• Darker and Edgier: Indestructible, according to the band. Lyrically, very much so; Draiman's string of bad luck inspired much of the work.
    • If the name wasn't already an indication, Asylum seems to have out-dimmed Indestructible; with topics ranging from the Nazi Holocaust, corrupt attorneys, miscarriage, global warming, bad relationships and overall deep depression to fantastic/mystical songs about werewolves and succubus demons, it's no sunshine-and-rainbows record.
  • Dark Is Not Evil/Super-Powered Evil Side: This seems to be the theme of the chorus to 'The Night'

There can be no better way of knowing
In a world beyond controlling
Are you going to deny the savior
In front of your eyes
Stare into the night
Power beyond containing
Are you going to remain a slave for
The rest of your life
Give into the night


"No hope for the hopeless".


"I cannot stop this pure emotion / falling from my eyes."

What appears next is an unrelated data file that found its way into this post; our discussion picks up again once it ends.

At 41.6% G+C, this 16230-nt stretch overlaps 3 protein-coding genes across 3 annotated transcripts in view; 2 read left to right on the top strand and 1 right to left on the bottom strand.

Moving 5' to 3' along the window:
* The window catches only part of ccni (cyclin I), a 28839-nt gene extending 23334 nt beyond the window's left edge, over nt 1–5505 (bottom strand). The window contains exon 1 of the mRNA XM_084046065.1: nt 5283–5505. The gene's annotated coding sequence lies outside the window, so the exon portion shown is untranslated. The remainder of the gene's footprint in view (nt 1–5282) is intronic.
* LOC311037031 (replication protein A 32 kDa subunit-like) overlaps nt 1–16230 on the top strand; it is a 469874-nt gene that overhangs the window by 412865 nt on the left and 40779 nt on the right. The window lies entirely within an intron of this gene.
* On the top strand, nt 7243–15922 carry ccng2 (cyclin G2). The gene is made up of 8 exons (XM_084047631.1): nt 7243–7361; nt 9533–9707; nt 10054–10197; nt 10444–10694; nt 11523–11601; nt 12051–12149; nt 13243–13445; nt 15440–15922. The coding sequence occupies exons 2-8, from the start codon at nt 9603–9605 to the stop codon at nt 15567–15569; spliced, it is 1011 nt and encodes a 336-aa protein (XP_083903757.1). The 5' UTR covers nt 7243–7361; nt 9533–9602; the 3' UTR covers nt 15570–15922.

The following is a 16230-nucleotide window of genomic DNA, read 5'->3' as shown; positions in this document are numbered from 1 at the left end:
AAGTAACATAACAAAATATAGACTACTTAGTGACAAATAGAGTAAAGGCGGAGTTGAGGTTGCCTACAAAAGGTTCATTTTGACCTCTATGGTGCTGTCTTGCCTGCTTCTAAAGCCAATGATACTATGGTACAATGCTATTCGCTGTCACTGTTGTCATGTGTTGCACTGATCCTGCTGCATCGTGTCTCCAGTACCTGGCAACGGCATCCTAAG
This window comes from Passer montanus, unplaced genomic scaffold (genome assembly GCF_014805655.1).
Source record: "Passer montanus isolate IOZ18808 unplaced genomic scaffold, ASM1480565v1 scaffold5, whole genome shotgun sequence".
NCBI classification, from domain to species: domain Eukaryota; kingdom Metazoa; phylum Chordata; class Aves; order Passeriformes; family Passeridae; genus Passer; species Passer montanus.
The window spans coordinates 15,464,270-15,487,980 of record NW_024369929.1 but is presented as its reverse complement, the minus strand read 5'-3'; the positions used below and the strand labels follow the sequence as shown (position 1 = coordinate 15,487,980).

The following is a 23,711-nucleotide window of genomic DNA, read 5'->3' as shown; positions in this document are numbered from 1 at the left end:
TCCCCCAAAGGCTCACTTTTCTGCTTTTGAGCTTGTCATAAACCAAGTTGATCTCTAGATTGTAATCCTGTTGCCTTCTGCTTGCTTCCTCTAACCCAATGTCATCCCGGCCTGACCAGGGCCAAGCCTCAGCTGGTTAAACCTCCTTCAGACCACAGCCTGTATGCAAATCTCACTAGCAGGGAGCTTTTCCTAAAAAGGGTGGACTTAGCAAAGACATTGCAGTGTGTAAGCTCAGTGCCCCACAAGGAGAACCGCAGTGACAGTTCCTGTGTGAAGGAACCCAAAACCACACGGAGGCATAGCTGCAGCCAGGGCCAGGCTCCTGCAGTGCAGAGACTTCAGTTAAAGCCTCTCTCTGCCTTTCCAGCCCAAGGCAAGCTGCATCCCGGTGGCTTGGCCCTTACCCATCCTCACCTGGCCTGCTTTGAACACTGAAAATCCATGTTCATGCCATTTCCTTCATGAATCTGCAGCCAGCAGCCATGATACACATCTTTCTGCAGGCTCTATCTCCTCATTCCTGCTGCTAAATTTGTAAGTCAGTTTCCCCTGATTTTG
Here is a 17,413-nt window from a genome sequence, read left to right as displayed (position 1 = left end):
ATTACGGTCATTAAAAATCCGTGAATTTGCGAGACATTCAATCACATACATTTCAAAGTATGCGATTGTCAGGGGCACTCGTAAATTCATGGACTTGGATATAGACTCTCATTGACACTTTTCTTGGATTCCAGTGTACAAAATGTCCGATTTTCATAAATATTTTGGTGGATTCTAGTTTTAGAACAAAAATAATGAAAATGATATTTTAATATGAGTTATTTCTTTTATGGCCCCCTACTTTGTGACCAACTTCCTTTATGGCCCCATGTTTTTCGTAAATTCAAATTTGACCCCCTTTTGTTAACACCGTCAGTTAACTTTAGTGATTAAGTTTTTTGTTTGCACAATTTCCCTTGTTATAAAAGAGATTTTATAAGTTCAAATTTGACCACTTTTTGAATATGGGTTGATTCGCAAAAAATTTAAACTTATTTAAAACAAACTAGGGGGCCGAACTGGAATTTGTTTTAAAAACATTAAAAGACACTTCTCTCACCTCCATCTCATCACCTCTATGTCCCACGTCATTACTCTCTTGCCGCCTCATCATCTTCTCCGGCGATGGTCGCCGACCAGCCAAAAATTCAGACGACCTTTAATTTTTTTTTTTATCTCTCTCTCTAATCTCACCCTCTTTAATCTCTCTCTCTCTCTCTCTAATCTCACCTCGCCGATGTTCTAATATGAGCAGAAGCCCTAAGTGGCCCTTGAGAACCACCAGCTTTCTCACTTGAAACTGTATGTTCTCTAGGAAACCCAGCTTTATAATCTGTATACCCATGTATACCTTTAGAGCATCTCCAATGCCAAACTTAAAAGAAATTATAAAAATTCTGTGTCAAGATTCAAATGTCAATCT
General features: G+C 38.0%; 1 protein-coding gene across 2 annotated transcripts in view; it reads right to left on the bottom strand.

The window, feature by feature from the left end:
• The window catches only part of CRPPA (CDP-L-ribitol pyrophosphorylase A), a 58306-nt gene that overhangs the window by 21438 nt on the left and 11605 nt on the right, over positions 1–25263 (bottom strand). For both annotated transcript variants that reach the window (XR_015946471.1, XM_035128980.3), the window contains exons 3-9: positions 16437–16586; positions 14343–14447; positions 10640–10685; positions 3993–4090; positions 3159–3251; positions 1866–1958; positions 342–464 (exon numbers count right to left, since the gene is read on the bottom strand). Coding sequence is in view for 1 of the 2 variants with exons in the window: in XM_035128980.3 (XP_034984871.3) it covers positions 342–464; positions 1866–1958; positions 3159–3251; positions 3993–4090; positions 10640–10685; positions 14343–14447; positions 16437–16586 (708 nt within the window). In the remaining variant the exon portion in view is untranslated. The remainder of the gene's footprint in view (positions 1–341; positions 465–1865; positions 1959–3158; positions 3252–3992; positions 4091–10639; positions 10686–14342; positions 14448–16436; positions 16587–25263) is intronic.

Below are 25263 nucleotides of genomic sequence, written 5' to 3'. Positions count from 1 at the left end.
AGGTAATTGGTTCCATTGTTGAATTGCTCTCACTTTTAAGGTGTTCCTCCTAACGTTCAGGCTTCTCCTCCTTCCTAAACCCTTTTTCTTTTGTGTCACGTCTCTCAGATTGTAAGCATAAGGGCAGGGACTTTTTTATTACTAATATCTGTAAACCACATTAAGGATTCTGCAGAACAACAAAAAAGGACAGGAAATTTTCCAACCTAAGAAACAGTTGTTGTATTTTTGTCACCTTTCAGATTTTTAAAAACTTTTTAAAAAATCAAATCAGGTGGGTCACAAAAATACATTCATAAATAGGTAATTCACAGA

• Meaningful Name: 'The Lost Children', a collection of Disturbed's works that the public never saw.
  • Miscarriage of Justice: Innocence, 3.
  • Mondegreen: In "Inside the Fire," does he say, "Devon, no longer living" or "Devon, one of eleven"?
    • In "Warrior", it sounds like he's saying "So suicide now" instead of "So decide now". He also at one point sounds like he's saying "I am a weapon of immense ability" instead of "Invincibility". Really, both of them work.
  • Money Song: Avarice.
  • The Notable Numeral: The Asylum B-Side 3 was written about the West Memphis Three, told from their perspective. Draiman had expressed a desire to donate it somehow on their behalf rather than release it conventionally, which the band did eventually over their website, asking for dollar donations to get the song. The proceeds go towards the defense fund of Damien Echols.
  • Person of Mass Destruction: Indestructible (whose chorus lends itself to the trope page quote) and Warrior.
  • Please Don't Leave Me: Stricken, in a sense; it's about a person who came into the narrator's life, bringing nothing but problems. The narrator stuck by them despite it, but they ultimately left without explanation. The narrator seemed to be in love with the person, but is conflicted on whether he wants them back, or can let them go.